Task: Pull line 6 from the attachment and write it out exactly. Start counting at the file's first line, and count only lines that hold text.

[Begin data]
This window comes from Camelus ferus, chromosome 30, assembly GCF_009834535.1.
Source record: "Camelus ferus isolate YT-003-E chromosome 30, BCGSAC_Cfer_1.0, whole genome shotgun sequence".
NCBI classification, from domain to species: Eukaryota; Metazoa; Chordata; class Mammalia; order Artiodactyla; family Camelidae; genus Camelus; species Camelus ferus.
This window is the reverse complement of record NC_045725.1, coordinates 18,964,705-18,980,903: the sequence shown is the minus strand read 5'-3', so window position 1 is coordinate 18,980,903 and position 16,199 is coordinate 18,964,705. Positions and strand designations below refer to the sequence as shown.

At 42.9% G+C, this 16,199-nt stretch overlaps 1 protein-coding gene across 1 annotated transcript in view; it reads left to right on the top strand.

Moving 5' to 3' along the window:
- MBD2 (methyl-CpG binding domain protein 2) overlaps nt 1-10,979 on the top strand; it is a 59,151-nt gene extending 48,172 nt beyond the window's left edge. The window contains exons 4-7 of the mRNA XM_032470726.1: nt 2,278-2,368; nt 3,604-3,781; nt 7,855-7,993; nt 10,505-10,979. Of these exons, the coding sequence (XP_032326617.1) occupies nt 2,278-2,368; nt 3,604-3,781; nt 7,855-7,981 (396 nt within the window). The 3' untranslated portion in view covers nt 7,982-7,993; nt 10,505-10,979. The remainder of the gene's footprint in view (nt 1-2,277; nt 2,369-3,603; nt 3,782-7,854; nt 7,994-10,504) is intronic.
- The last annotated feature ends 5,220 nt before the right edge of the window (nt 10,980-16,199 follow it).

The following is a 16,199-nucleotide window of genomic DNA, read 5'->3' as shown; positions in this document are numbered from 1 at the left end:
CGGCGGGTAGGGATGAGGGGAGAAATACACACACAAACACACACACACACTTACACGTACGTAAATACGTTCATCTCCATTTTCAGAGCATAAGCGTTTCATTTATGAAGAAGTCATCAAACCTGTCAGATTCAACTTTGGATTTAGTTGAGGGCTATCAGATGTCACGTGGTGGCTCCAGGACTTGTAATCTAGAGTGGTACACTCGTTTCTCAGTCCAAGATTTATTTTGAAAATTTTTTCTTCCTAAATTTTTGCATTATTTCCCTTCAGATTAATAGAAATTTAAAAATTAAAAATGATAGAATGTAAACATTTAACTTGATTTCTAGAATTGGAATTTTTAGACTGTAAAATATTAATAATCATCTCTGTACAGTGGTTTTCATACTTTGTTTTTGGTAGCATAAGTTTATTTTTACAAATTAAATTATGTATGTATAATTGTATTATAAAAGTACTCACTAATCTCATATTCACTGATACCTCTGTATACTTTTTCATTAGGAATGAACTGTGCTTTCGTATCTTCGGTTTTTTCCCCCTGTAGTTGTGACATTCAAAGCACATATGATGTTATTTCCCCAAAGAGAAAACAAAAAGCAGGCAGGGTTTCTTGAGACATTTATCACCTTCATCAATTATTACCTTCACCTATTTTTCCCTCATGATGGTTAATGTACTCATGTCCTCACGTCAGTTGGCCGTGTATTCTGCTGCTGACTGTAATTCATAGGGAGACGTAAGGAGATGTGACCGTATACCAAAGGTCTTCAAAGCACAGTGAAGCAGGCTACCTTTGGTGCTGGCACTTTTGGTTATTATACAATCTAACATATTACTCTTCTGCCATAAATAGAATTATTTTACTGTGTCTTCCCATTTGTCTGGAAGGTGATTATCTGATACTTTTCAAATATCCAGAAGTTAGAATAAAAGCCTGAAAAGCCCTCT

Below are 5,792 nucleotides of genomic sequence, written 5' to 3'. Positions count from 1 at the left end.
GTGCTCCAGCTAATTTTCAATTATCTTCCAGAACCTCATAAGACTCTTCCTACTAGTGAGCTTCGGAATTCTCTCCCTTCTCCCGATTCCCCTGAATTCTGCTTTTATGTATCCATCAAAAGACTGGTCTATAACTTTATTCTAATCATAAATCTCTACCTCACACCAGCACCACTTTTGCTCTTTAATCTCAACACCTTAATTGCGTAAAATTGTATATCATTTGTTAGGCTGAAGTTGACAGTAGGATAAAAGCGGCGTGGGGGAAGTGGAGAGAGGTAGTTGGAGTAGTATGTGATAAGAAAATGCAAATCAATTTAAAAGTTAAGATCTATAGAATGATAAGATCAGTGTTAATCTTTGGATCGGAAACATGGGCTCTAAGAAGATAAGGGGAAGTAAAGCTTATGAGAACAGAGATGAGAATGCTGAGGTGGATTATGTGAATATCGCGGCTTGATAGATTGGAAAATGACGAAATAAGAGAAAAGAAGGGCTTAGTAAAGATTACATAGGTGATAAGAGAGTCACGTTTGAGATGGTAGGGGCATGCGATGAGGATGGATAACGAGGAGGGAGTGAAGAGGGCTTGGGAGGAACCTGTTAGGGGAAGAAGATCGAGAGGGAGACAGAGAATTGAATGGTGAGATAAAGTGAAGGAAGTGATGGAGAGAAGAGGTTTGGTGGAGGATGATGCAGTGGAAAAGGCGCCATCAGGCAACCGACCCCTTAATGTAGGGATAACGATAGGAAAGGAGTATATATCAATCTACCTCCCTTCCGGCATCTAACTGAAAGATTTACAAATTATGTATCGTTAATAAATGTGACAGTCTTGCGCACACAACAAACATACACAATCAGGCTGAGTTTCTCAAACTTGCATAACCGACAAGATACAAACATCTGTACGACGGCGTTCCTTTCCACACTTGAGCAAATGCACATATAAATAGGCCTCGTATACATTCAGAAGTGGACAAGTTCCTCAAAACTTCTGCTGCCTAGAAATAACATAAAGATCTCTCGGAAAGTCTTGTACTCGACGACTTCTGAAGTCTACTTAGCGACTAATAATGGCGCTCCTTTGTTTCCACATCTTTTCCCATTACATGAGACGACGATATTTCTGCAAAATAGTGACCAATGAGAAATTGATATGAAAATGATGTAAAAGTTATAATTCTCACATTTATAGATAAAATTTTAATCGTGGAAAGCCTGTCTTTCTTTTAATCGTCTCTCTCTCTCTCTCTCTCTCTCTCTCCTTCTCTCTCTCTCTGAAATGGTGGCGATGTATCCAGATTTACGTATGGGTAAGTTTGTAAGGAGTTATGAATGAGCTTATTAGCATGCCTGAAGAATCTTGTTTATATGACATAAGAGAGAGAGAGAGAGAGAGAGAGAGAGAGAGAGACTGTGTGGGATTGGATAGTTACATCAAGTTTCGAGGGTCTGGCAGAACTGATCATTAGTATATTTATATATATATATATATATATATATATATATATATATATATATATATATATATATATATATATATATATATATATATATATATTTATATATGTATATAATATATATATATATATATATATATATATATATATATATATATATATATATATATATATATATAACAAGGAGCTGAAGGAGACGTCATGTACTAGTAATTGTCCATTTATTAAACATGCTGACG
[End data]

Moving 5' to 3' along the window: